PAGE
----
“#Penny Lane, street that inspired The Beatles, may be renamed over slavery history”
June 15, 2020 | 4:26pm
Protesters had already vandalized signs for the Liverpool street — changing it to “Racist Lane” — over unproven theories that it was named after 18th-century slave merchant James Penny, Sky News says.
Now local authorities are considering permanently renaming the street which inspired Paul McCartney and John Lennon to write their 1967 hit about their childhoods in the northern English city.
“If it is as a direct consequence of that road being called Penny Lane because of James Penny, then that needs to be investigated,” Liverpool’s mayor Steve Rotherham told Sky News Monday.
“Something needs to happen and I would say that that sign and that road may well be in danger of being renamed.”
The mayor insisted there was so far “no evidence” confirming the link — suggesting that it actually got its name for a penny toll that people used to have to pay to cross the street.
“Just imagine not having a Penny Lane and the Beatles’ song not being about somewhere,” he said, noting that the song should not be tainted by the potential link as the lyrics are clearly not connected to slavery.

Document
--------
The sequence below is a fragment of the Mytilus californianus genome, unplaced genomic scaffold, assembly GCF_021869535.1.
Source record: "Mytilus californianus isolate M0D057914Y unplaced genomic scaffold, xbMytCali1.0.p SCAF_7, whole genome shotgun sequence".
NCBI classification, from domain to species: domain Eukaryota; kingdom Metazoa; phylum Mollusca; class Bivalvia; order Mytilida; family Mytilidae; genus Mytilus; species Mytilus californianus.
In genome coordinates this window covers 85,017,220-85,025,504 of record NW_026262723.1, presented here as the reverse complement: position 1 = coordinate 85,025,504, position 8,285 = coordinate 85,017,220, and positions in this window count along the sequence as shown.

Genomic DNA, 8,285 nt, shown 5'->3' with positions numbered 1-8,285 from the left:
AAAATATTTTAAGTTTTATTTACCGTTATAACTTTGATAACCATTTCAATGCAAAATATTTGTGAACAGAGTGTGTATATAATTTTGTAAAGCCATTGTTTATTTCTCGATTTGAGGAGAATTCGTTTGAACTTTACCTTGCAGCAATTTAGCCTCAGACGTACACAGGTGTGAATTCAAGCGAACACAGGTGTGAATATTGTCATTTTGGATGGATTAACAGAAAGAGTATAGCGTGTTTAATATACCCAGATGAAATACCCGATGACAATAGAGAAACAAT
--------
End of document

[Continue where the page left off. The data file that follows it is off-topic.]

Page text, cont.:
“It’s a lovely song and hopefully we’ll come to an amicable solution on this one.”
Before his death in 1799, Penny had been a notorious slave-ship owner who defended the slave trade to the British Parliament as a prominent opponent of it being abolished. Liverpool was Europe’s most used slave port by 1740 and many of its streets have names linked to slavery, the BBC noted.
Penny Lane is one of those listed as being linked to slavery in a display at the city’s International Slavery Museum — but the museum told the BBC the link is “not conclusive.”
“We are actively carrying out research on this particular question and will re-evaluate our display and change if required,” a spokeswoman said.
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